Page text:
A new tree has been planted on the Albert Embankment at Vauxhall to advertise Lambeth's opposition to homophobia.
The evergreen Chinese privet IDAHO tree replaces an apple blossom tree planted in 2008 to mark IDAHO, the annual International Day Against Homophobia, Biphobia and Transphobia.
IDAHO is on 17 May but the replacement tree was planted in February to coincide with LGBT History Month and as an act of solidarity with Russian lesbian, gay, bisexual, and transgender people during the Winter Olympics in Sochi, as well as those suffering persecution in Nigeria and Uganda.
Vauxhall MP Kate Hoey MP, who planted the original tree, said: "We want to live in a community where we can all be free from fear.
"I am particularly sad that this is happening in a week when a major Commonwealth country Uganda has just passed a law which is actually making homosexuality illegal.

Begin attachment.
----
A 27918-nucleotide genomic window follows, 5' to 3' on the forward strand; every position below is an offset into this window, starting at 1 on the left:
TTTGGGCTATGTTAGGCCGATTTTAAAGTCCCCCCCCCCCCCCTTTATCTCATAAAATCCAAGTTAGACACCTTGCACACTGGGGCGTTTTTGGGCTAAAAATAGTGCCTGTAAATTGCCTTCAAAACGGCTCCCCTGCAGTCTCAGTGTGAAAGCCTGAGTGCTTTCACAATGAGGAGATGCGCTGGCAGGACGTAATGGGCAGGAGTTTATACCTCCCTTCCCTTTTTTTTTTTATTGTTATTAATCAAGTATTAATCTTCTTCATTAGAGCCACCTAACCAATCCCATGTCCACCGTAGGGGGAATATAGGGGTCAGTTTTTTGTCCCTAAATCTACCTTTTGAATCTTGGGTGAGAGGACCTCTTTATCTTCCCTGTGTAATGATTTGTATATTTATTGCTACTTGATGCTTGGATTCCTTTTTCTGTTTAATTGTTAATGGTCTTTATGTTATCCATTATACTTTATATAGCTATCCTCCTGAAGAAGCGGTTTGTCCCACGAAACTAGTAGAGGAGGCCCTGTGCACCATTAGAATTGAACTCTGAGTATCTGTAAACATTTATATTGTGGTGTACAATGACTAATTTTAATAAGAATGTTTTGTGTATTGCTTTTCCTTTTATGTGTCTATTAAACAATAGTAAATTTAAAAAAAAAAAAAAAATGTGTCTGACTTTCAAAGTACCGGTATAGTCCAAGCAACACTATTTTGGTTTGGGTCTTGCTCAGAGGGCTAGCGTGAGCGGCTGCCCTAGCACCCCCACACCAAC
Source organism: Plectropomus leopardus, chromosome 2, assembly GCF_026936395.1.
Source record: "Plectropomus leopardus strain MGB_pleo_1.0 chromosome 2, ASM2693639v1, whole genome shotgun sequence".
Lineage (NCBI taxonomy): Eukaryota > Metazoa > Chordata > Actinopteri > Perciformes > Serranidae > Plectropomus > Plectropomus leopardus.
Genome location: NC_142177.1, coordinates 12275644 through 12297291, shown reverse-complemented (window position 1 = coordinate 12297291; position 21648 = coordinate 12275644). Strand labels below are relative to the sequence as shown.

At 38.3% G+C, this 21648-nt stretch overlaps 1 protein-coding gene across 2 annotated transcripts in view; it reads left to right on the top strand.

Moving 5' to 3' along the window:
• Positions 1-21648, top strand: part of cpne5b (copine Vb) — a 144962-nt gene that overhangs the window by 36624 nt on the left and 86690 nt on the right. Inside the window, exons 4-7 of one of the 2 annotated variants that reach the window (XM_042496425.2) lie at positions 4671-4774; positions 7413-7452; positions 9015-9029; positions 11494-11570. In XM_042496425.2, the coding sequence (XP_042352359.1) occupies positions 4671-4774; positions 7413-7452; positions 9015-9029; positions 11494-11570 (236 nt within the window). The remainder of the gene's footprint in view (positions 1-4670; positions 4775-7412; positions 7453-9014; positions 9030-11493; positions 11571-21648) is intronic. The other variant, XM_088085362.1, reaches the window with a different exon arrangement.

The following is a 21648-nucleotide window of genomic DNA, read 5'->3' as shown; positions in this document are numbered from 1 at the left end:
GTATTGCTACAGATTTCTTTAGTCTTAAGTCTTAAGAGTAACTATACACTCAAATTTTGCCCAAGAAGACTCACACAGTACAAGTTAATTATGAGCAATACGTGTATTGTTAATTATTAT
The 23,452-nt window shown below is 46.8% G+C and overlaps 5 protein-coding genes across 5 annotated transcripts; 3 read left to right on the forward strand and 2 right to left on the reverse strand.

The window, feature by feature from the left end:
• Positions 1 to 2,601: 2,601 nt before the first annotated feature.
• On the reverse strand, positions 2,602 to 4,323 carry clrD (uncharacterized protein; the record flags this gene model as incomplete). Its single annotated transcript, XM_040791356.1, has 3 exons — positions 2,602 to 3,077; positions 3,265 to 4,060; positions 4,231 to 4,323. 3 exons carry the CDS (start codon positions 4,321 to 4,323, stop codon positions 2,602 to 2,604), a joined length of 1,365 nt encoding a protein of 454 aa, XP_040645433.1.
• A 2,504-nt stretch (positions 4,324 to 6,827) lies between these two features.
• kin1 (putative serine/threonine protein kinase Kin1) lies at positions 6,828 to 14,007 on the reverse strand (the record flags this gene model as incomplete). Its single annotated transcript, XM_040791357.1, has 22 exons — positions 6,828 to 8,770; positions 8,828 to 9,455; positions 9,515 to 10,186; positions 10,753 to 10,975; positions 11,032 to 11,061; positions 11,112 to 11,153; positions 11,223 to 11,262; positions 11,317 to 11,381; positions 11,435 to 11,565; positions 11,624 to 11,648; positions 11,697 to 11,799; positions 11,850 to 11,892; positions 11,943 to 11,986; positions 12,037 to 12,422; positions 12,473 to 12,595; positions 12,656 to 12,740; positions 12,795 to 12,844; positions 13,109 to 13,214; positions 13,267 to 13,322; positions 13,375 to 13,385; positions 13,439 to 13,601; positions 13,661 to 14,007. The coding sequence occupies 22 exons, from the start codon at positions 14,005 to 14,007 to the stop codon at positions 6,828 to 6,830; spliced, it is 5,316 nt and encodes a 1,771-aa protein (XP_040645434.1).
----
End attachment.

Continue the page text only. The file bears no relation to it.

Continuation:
"We cannot go on giving aid to countries where hate crime is so appalling."
Cllr Jack Hopkins, Lambeth's cabinet member for safer and stronger communities, said that governments around the world were legislating against gay people.
"We should not take what we have here for granted."
He called for the community to challenge homophobia and for young people to be educated about the problem.
The tree, said Lambeth hate crime officer Mark Healey, represents love, peace and remembrance.
Among those named at the ceremony was David Morley who died ten years ago after a series of homophobic attacks on the South Bank.
Also present were representatives of Vauxhall One BID and Vauxhall Gay Business Forum.
Mark Healey said that almost 100 homophobic incidents had been reported to local police already this year – but the figure was only the "tip of the problem".
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